Indian Banks are racing to lend against a $1.5 trillion hoard of Gold

Indians are sitting on the world’s biggest private heap of golds are rushing to borrow against their jewellery as the precious metal rallied to records and the coronavirus pandemic made an economic downturn.

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the policy times

Indians are sitting on the world’s biggest private heap of golds are rushing to borrow against their jewellery as the precious metal rallied to records and the coronavirus pandemic made an economic downturn. Now, the financial firms and banks are using that demand to persuade more customers from pawnbrokers and money lenders.

The already set competition could lower borrowing costs for Indian customers, who in desperate moments of financial stress often pay exorbitant rates to informal lenders to use gold as collateral. Firms like HDFC Ltd. and Federal Bank Ltd. are expanding the loans they make against the precious metal. India’s gold lenders such as Muthoot Finance and Manappuram Finance are making it easier for their clients to borrow.

Manappuram is offering gold-backed loans at the customer’s doorstep via a 24-hour banking system as people are afraid to go out while the Coronavirus cases are rising in India and it also has staff and vehicles on standby to give service on client’s request. HDFC Bank is boosting the number of branches offering several such loans in rural India, where money lenders remain the norm.



 

The World Gold Council estimates that Indian households are sitting on $1.5 trillion hoards of gold, of which largely are made up of jewellery which families often inherit or are gifted at weddings. Gold is worn on special occasions and can contribute to a substantial portion of the marriage dowries of women. It also doubles up as an insurance policy or retirement plan in a nation lacking the social welfare systems. As a result, India’s demand for gold-backed loans has risen rapidly as its global price has approached $2,000 an ounce, allowing families to borrow larger amounts against their holdings as reported in the Quint.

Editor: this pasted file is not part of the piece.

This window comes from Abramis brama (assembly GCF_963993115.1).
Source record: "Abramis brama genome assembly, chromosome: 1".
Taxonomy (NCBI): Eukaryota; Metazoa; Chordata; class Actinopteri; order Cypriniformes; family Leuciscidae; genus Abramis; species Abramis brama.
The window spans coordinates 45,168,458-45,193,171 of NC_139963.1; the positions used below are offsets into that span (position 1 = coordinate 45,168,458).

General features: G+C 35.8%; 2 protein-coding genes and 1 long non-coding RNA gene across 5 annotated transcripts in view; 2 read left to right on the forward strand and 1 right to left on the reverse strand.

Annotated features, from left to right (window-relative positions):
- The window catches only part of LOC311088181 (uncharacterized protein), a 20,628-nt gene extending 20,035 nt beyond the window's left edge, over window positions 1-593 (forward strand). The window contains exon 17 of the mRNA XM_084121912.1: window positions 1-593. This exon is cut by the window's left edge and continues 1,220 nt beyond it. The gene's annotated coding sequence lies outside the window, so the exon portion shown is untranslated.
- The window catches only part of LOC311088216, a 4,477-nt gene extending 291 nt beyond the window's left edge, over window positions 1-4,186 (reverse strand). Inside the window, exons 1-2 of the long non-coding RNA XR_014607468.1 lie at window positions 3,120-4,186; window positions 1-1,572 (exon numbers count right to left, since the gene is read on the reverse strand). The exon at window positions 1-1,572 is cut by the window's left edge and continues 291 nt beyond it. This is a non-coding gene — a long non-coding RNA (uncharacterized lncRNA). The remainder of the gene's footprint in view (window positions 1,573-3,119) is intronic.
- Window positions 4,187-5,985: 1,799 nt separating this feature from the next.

Banks have a long but limited presence in the gold loan industry but are attempting to make bigger inroads this year as other sources of income have dried up. But now they want to reach up to more customers like Paul Fernandes, who mortgaged some of his wife’s gold ornaments at a local bank in the coastal state of Goa to pay for his children’s education fees in June. Fernandes worked as a head- waiter on the cruise ship, he hasn’t drawn salary in three months since his contract with a UK based company expired in March and he had to return home. The quick loan was a lifeline for him, as reported in the Quint.

Gold loans allow consumers to draw up to 75 percent of the value of the metal; banks can charge interest rates of about 7 percent to 15 percent while Manappuram and Muthoot can charge rates from 12 percent to 29 percent.

The Coronavirus pandemic lockdown in India has closed business and left millions jobless pushing India’s economy towards its first annual contraction in four decades. Bank loans may not grow at all in the year ending March 31, 2021, according to the local unit of S&P Global Ratings. This makes gold-backed loans particularly important.

The managing director of the World Gold Council said, “Gold loans are growing but once the lockdown is lifted and some sort of normalcy returns you will see a big jump. As when most businesses open they will require capital.”

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India’s Banks are racing to lend against a $1.5 trillion hoard of Gold
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Indians are sitting on the world’s biggest private heap of golds are rushing to borrow against their jewellery as the precious metal rallied to records and the coronavirus pandemic made an economic downturn.
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THE POLICY TIMES
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